"Reforms are like cricket scores, once they are scored, you just cannot erase them from the scoreboard," Finance Minister P Chidambaram said on the final day of the Pravasi Bharatiya Divas held at Vigyan Bhavan in New Delhi.
He was taking part in the discussion on 'How to get $1.5 trillion capital investment: The Resource Hurdle for Development'.
Tracing the route of India's growth, Chidambaram said that the most difficult times of Indian economy were faced by Dr Manmohan Singh when he was the finance minister.
"India has seen an amazing growth over the years," he said, "but the question is can we sustain this rate of growth? If so, how?"
Chidambaram mentioned that two key instruments of economic progress are investment and knowledge. "We need the NRIs' help in this respect. There is no denying that the value of knowledge is far more than material resources."
In his bid to attract NRI investment in this country, Chidambaram said, "Today, the financial sector offers you instruments designed to receive your money, make it work for longer term and keep it safe. The fact that Tatas could think of a Tata-Corus deal now is a case in point."
Stressing that the great challenge of this country is agriculture, the finance minister said he would expect the NRIs to share their resources and knowledge and help it grow by no less than 4 per cent a year.
Expressing confidence that the Indian economy would clock close to 9 per cent growth this fiscal, he promised non-resident Indians with new financial instruments for attracting their remittances for longer duration.
Pointing out that NRI remittances to India, on an average are of three-year duration, Finance Minister P Chidambaram asked them to expand their horizon to bring longer term money for at least 10 years, as well as their expertise in various fields into the country.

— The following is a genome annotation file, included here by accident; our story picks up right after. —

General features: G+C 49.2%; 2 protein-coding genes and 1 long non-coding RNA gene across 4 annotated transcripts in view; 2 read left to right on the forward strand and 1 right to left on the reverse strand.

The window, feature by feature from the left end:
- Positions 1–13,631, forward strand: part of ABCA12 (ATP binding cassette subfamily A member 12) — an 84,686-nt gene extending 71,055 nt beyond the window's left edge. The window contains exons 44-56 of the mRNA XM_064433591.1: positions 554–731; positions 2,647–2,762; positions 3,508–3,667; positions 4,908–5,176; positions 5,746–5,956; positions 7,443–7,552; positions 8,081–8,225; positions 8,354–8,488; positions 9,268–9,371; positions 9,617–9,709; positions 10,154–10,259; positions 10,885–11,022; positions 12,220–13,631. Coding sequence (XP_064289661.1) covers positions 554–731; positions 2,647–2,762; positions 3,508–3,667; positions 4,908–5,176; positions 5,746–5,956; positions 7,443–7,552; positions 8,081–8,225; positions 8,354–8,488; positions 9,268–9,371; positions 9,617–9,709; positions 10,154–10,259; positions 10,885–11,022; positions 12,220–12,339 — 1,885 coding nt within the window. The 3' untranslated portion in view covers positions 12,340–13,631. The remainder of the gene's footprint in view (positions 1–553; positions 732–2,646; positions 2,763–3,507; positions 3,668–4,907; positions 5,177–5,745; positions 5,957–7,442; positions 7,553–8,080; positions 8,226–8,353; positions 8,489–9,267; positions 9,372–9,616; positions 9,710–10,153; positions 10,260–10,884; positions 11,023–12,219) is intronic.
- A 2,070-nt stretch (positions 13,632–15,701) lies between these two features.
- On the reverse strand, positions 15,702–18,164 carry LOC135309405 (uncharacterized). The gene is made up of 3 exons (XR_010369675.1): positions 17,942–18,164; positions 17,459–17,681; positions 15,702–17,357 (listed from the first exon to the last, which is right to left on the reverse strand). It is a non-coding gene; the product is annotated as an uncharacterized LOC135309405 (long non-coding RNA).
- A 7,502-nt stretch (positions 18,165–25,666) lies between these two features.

Taking part in the discussion, Ratan Tata, chairman, Tata group expressed his intent to talk from a businessman's perspective. "We are living in a borderless economy and the Indian industry is tending to globalise as reforms have made it possible," he said.
"A few years ago, I could not bid for a company abroad but now I can, thanks to the changes in the foreign exchange rules. While expanding your business, one thing that strikes you the most is how poor our infrastructure is compared to that of other countries," said Tata, adding that "Trade policies need to be more investment-friendly."
The consuming population being 250 million now, Tata said that the NRIs have to work hand-in-hand to address the huge potential of this country.
Taking the cue from Tata, Swadesh Chatterjee, CEO, Swadesh Chatterjee & Associates, USA. Chatterjee stated that foreign direct investment was a critical issue for India's development.
"When I left this country 25 years ago, I had to make a very hard decision and 25 years later I am just stunned by the progress my country has made. If this were the case, I probably would have changed my decision then."
He endorsed the Prime Minister Manmohan Singh's view that FDI holds the key to India's development and it is time the NRIs came together to work towards strengthening India's FDI reserve.
"India as a country and NRIs as a population have huge potential and we should not waste a minute in unleashing the latent creative possibilities," said Chatterjee.
Dato Seri S Samy Vellu, cabinet minister of works, Government of Malaysia was the guest of honour. Ashok Lahiri, chief economic advisor, government of India, and OP Bhatt, chairman, State Bank of India also took part in the discussion.The event was moderated by T N Ninan, editor and publisher, Business Standard.